Thursday, October 3, 2019



The List 5110 TGB
To All,

A bit of history and some tidbits

Regards,

Skip

Today in Naval History

October 2

1799 The Washington Navy Yard is established under the direction of Secretary of the Navy Benjamin Stoddert and supervision of Commodore Thomas Tingey.

1863 USS Bermuda seizes the blockade-running English schooner Florie near Matagorda, Texas, with a cargo of medicine, wine and saddles much needed by the Confederate cavalry.

1918 A squadron of 11 American submarine chasers screen British-French-Italian naval forces during the Second Battle of Durazzo, destroying mines and driving off an Austrian submarine trying to reach the fleet.

1939 The Act of Panama is approved by the ministers of the American Republics at Panama City, Panama. The act establishes a neutral zone 300 miles to seaward from the continental coastline that is patrolled by the U.S. Navy.

1943 A mine laid by USS Silversides (SS 236) four months earlier damages Imperial Japanese Navy minesweeper W 28 off Kavieng Bay, New Ireland, Bismarck.

1944 USS Pomfret (SS 391) attacks a Japanese convoy in Luzon Strait, sinking an army transport about 75 miles southeast of the southern tip of Formosa.

1952 USS Marsh (DE 699) and HMCS Iroquois (DDE 217) undergo fire by shore batteries in the vicinity of Songin, South Korea. Marsh escapes without damage but Iroquois receives one direct hit and one airburst, killing three men and wounding 10. Both ships replied with counter-battery fire, silencing the enemy shore batteries.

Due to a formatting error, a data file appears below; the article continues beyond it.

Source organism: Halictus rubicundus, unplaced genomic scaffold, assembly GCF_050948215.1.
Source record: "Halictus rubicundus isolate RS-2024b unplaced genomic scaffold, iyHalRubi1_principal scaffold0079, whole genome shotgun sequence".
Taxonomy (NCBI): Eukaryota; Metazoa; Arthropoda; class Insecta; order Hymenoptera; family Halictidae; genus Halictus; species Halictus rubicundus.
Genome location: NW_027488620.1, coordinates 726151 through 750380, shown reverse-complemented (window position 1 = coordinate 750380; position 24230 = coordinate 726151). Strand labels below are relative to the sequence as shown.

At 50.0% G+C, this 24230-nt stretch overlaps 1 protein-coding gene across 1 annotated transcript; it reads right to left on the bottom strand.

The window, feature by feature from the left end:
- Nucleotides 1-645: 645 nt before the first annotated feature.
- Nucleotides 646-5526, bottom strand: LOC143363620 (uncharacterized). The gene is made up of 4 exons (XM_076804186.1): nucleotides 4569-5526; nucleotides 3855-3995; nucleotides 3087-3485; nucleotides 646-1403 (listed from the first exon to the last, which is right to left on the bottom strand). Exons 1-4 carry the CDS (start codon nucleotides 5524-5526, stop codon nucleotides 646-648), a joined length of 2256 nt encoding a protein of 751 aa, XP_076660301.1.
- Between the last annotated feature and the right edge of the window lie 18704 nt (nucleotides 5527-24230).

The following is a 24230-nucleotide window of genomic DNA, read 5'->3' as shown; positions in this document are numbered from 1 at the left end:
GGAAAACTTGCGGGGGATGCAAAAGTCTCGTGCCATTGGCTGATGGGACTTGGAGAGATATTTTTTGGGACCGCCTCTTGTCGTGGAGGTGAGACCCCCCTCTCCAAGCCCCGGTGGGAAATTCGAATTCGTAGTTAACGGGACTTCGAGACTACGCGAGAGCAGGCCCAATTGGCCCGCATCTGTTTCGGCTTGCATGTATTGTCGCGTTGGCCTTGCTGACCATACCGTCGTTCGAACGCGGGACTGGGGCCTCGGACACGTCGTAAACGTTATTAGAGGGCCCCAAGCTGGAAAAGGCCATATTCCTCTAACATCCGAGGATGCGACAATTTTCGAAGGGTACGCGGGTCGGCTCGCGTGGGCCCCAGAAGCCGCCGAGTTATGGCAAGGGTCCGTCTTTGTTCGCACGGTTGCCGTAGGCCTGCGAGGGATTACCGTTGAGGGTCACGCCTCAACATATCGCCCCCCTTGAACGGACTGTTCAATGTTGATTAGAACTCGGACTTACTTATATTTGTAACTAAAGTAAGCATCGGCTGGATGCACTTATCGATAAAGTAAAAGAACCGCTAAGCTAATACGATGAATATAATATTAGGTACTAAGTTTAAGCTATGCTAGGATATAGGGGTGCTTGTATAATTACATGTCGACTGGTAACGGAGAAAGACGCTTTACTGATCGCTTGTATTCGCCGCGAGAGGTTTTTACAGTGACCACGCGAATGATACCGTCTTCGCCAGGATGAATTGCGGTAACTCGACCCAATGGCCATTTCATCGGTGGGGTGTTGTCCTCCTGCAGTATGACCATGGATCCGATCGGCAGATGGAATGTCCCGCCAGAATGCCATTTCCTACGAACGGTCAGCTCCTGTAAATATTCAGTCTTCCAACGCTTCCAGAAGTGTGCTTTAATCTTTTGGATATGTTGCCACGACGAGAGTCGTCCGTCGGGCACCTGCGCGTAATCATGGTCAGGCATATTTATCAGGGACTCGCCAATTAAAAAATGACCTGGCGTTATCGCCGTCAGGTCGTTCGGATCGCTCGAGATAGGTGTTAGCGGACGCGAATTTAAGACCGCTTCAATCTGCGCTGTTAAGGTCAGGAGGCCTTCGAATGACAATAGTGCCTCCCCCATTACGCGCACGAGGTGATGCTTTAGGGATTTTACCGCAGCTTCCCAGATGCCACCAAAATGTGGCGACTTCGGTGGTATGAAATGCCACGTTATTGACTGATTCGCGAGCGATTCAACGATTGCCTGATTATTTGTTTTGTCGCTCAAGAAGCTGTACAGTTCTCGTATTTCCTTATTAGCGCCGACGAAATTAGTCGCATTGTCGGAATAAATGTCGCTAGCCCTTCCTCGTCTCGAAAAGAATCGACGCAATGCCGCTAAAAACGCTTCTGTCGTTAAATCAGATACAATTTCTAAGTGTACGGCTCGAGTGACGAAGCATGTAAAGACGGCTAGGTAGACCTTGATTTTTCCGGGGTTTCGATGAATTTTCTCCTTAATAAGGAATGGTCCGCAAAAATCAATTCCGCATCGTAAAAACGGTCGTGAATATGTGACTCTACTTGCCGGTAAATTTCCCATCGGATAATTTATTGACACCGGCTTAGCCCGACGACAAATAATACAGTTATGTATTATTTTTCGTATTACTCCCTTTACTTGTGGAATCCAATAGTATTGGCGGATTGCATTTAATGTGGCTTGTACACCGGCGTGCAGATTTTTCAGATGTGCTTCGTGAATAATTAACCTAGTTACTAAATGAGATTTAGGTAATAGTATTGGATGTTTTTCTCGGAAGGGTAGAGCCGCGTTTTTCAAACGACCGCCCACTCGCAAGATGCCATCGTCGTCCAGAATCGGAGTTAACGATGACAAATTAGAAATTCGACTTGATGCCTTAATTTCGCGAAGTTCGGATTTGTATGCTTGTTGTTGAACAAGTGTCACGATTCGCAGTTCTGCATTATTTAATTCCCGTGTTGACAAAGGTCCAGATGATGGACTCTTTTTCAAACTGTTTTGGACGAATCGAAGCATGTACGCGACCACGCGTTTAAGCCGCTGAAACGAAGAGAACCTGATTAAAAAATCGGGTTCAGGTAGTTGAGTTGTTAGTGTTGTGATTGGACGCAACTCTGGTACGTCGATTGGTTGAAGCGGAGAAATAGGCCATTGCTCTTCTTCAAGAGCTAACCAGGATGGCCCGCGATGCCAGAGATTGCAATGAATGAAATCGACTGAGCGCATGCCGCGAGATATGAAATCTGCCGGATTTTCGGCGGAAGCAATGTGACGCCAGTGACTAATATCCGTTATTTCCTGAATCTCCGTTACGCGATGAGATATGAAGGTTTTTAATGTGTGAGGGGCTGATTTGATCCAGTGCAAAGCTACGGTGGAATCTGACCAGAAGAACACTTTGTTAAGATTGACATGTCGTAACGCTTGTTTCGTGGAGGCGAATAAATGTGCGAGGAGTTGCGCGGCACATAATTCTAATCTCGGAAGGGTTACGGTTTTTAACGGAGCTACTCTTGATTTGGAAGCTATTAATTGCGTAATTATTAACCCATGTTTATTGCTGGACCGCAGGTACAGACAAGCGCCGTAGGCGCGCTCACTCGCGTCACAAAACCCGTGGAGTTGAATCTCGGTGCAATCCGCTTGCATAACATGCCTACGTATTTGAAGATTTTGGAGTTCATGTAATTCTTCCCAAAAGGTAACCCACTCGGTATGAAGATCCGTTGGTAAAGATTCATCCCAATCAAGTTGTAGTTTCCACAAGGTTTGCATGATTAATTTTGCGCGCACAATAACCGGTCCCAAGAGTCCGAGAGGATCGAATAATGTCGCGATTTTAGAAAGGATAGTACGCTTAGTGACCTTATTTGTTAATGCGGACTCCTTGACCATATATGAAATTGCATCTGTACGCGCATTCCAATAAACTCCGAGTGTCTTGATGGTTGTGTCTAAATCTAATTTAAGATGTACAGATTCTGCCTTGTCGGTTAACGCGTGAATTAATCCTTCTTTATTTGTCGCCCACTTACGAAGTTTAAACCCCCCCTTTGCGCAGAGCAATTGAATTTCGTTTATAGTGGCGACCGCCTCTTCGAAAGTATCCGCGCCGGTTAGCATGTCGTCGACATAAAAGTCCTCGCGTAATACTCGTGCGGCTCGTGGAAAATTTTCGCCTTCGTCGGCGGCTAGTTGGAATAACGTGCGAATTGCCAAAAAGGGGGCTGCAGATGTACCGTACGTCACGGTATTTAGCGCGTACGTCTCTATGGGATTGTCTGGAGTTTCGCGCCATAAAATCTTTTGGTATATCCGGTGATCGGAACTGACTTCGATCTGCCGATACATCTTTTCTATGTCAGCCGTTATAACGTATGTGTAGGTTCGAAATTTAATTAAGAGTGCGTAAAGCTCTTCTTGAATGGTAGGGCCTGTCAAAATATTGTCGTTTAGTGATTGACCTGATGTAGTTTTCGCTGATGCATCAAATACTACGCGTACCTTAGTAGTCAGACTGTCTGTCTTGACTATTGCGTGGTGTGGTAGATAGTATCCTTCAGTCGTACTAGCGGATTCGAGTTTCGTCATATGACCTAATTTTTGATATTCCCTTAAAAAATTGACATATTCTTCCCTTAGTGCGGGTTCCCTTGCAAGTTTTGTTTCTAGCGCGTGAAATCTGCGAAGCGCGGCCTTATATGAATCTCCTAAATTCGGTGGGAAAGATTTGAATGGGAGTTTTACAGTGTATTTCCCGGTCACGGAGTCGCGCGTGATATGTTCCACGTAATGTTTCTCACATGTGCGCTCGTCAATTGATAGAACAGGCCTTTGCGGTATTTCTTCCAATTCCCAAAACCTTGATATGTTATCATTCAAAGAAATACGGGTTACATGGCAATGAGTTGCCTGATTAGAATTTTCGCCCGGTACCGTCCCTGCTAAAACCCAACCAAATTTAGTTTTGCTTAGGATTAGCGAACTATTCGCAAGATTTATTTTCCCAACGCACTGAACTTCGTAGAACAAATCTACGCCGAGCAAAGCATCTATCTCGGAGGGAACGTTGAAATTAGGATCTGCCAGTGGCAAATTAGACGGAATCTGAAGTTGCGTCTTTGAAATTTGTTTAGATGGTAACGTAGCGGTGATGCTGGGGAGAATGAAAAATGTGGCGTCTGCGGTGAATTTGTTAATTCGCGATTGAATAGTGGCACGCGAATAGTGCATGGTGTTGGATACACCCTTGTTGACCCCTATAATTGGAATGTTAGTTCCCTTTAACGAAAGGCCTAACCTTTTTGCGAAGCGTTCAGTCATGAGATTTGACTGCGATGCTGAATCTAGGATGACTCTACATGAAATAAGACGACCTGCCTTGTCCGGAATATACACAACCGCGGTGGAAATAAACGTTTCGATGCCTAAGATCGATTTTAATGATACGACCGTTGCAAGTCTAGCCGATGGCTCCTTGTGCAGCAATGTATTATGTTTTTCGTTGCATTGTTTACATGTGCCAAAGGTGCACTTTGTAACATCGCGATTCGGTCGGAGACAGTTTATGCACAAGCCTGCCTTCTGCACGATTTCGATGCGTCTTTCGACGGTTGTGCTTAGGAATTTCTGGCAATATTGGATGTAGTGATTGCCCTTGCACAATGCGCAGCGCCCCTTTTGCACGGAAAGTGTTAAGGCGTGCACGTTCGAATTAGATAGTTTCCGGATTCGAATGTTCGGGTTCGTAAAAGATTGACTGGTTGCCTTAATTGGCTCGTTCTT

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Thanks to CHINFO

Executive Summary:

• Multiple outlets report that a Hong Kong protester was shot by police as demonstrations devolved into violence on the 70th anniversary of Communist Party rule of China.

• The New York Times reports that North Korea launched a ballistic missile near Japan hours after announcing the resumption of talks with the United States.

• U.S. Naval Forces Europe commander Adm. James Foggo told USNI News that he needs more ships in Europe to counter growing Russian threats.

• Stars and Stripes reports first LCS launch of a naval strike missile in Indo-Pacific.



Today in History



October 2


1263


At Largs, King Alexander III of Scotland repels an amphibious invasion by King Haakon IV of Norway.


1535


Having landed in Quebec a month ago, Jacques Cartier reaches a town, which he names Montreal.


1862


An Army under Union General Joseph Hooker arrives in Bridgeport, Alabama to support the Union forces at Chattanooga. Chattanooga's Lookout Mountain provides a dramatic setting for the Civil War's battle above the clouds.


1870


The papal states vote in favor of union with Italy. The capital is moved from Florence to Rome.


1871


Morman leader Brigham Young, 70, is arrested for polygamy. He was later convicted, but the U.S. Supreme Court overturned the conviction.


1879


A dual alliance is formed between Austria and Germany, in which the two countries agree to come to the other's aid in the event of aggression.


1909


Orville Wright sets an altitude record, flying at 1,600 feet. This exceeded Hubert Latham's previous record of 508 feet.


1931


Aerial circus star Clyde Pangborn and playboy Hugh Herndon, Jr. set off to complete the first nonstop flight across the Pacific Ocean from Misawa City, Japan.